Sunday, November 18, 2007

Why I love Ruby? Reason 1: because strings change and when manipulated should stay strings and be readable

Why strings are critical
Many modern languages come built in with string libraries or better with strings as a first class concept. Arguably, languages that have not done so have suffered significantly from that shortage; case in point C++ which, in the early 1990's, saw a variety of string libraries from vendors fighting for dominance, while the language itself became less relevant and surpassed by better alternatives.

The issue may on the surface appear to be unimportant, however, in practice having excellent string support in a language is hugely critical. Most tasks involve some type of string manipulation or usage, e.g., file input and output, strings as keys to hashes, and for user interface, just to name a few. This simply implies that a language that facilitates strings manipulations results in a real productivity boosts for programmers. In the case of Ruby, as I hope to convince you, the string support is so comprehensive and advanced that the common string tasks become a breeze, but also have a nice side effect of keeping the code rather readable.

The Ruby designers have chosen to make strings a first class type and the language includes a comprehensive library supporting strings. Unlike some other languages, strings in Ruby are mutable. This means that strings, when manipulated, do change and do not result in unique copies---Ruby has the concept and basic type of symbols that can be used for that that purpose. This decision has interesting consequences, though let's look into the basic string type usage and implementation in Ruby. The following Ruby code snippets illustrate the usage:

s = "this is a string" # creates a string
s += ', and this is another' # shows that strings are created with double or single quotes

The built-in String class contains tons of methods and also includes various modules (more on that in a future WILR Reason) that provides enumeration, comparison, and partitioning. Some basic methods:

s.capitalize # => "This is a string" as a new string
s.capitalize! # same result but modifies the receiver

s.upcase # => "THIS IS A STRING" (a new string)
s.downcase # => "this is a string" (a new string)

s.split # => ['This', 'is', 'a', 'string'] as an array of the elements
s.split('is a') # => ['This is ', ' string']

s.gsub! 'is ', '' # => "Tha string"

NOTE: s is modified to new value, Ruby idiom to use ! for methods with side effects

Advance manipulations

s.include? 'is' # => true
s.include? 'Is' # => false

s.insert 9, 'nother' # => "This is another string"
s.replace 'string' # => "string" (modifies string s) 20, '_' # => "_______string_______"
s.squeeze # => "_string_"
s.crypt 'password' # => "paHjoO.AYUKRQ" (one-way cryptography)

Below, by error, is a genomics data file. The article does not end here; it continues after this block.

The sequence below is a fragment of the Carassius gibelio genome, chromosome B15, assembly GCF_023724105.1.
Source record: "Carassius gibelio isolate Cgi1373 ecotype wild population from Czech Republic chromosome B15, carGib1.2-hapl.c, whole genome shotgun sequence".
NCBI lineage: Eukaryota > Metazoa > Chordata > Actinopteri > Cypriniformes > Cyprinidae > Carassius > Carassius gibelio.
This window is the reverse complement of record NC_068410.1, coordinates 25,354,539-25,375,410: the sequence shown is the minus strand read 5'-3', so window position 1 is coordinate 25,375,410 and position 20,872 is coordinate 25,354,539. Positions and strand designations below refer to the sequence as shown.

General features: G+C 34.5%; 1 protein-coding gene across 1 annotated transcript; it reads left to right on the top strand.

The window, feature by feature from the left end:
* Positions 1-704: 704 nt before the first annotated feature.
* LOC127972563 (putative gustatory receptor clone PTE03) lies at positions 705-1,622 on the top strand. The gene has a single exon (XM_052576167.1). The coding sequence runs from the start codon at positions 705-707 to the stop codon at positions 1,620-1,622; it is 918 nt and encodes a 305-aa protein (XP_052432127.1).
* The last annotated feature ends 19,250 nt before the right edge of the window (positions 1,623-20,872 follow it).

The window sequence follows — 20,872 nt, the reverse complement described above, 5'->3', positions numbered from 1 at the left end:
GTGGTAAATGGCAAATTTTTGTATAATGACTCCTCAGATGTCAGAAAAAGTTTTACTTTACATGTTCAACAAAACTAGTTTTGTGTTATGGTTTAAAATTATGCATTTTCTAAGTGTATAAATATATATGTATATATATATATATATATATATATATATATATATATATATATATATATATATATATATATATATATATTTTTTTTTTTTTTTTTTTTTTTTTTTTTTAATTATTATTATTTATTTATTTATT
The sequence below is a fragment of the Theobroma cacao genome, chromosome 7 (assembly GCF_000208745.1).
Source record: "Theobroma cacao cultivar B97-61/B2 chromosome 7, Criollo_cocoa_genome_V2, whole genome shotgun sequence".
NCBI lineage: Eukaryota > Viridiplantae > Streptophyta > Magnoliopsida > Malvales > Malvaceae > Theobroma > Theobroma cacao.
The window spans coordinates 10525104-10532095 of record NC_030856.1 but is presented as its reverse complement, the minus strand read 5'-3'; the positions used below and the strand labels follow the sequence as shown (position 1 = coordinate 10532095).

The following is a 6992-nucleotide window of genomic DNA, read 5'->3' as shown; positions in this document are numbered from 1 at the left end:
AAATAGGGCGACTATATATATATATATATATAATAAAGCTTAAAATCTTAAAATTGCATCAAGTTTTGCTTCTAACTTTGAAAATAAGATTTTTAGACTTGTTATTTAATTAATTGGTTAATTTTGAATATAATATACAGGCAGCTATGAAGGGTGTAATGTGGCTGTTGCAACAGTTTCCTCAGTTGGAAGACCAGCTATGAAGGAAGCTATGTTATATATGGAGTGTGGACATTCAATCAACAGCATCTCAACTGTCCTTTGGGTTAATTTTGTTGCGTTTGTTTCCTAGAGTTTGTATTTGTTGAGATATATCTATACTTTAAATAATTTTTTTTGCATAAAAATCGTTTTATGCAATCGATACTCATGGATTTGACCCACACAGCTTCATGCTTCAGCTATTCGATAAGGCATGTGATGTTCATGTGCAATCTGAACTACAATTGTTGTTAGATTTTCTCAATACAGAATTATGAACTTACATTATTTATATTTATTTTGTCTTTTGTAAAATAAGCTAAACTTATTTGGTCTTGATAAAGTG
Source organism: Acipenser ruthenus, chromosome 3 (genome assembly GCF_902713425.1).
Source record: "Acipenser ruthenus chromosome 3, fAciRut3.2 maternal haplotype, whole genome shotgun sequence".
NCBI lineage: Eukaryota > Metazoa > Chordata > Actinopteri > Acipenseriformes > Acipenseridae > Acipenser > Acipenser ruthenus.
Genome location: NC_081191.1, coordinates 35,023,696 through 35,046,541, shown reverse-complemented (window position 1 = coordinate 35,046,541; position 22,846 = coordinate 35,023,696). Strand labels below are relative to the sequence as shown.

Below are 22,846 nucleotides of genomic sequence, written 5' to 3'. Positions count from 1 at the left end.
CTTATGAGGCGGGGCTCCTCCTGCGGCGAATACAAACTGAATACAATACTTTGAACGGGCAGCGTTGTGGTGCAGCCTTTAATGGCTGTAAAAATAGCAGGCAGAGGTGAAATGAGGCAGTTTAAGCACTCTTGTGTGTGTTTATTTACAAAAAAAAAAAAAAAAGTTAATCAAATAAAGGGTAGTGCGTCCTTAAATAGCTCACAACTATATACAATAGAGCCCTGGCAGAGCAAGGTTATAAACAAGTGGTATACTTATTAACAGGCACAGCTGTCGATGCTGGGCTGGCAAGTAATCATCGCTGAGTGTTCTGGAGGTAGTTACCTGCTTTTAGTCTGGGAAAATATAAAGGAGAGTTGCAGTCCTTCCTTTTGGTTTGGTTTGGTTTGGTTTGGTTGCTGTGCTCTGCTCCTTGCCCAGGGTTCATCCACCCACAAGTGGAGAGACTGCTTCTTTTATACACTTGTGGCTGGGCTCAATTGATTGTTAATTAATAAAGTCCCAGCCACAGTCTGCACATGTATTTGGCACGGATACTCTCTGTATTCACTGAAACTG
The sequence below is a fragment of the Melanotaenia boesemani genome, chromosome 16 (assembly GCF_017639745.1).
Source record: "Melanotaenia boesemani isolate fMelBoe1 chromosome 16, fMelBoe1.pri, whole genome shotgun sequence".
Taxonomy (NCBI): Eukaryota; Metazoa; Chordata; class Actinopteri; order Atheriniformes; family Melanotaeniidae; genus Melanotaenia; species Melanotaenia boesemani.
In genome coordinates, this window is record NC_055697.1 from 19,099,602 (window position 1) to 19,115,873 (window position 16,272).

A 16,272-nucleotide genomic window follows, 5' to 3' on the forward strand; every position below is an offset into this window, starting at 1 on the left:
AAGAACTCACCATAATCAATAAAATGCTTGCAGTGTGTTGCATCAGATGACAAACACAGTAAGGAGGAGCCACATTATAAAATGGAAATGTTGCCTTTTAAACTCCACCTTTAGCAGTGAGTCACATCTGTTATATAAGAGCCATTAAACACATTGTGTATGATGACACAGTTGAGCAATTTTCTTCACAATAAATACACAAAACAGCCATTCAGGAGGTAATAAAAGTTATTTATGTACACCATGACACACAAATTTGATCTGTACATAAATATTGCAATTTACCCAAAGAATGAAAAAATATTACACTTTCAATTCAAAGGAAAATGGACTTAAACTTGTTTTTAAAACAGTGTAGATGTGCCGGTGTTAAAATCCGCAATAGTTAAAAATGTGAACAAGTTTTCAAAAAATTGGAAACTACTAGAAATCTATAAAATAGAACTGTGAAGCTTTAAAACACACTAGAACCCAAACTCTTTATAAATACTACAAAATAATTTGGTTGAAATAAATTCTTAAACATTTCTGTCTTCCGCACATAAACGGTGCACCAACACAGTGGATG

There are also various methods for matching with regular expressions, e.g., String#match, String#grep, and String#scan . I'll discuss them in a future WILR Reason since regex support is one of the reasons :-)

Perhaps the most interesting and powerful aspect of Ruby strings are their support for having inline statements and the ease in which multiline strings can be defined and created.

a_string = 'cool'
"this is a #{a_string} string".capitalize! # => "This is a cool string"

x, y = 22.0, 7.0
"#{x}/#{y} = #{x/y} is an overestimate approximation for Pi which is closer to #{Math::PI}" # => "22.0/7.0 = 3.14285714285714 is an overestimate approximation for Pi which is closer to 3.14159265358979"

Creating multilines strings is as simple as:

s1 = %{Ruby on Rails
A clean, agile, and powerful Web framework
Created by David H. Hanson at 37signals}

Ruby on Rails
A clean, agile, and powerful Web framework
Created by David H. Hanson at 37signals

s1 == s2 # => false since s1 does not include the last newline
s1 += "\n"
s1 == s2 # => true

Final thoughts
As you can see, Ruby's String support is comprehensive and very easy to learn. The String class comes also built in with enumeration and comparable features. These aspects allow strings to be used like any other enumerable data types (e.g., arrays and lists) and also be compared for sorting and other comparison-based algorithms.

Because strings are mutable implies that the Ruby virtual machine can make efficient allocation for String instances. This is in sharp contrast to the Java programming language, for instance, which mandates immutability of strings and where multiple copies of strings with the same value can eat at the heap space.

Finally, the fact that strings can have embedded statements and creating multiline strings in Ruby is so easy has an interesting side effect when doing metaprogramming. In a nutshell, with some careful usage the metaprograms can be as readable as the code that they are representing. More on this in a later WILR Reason.

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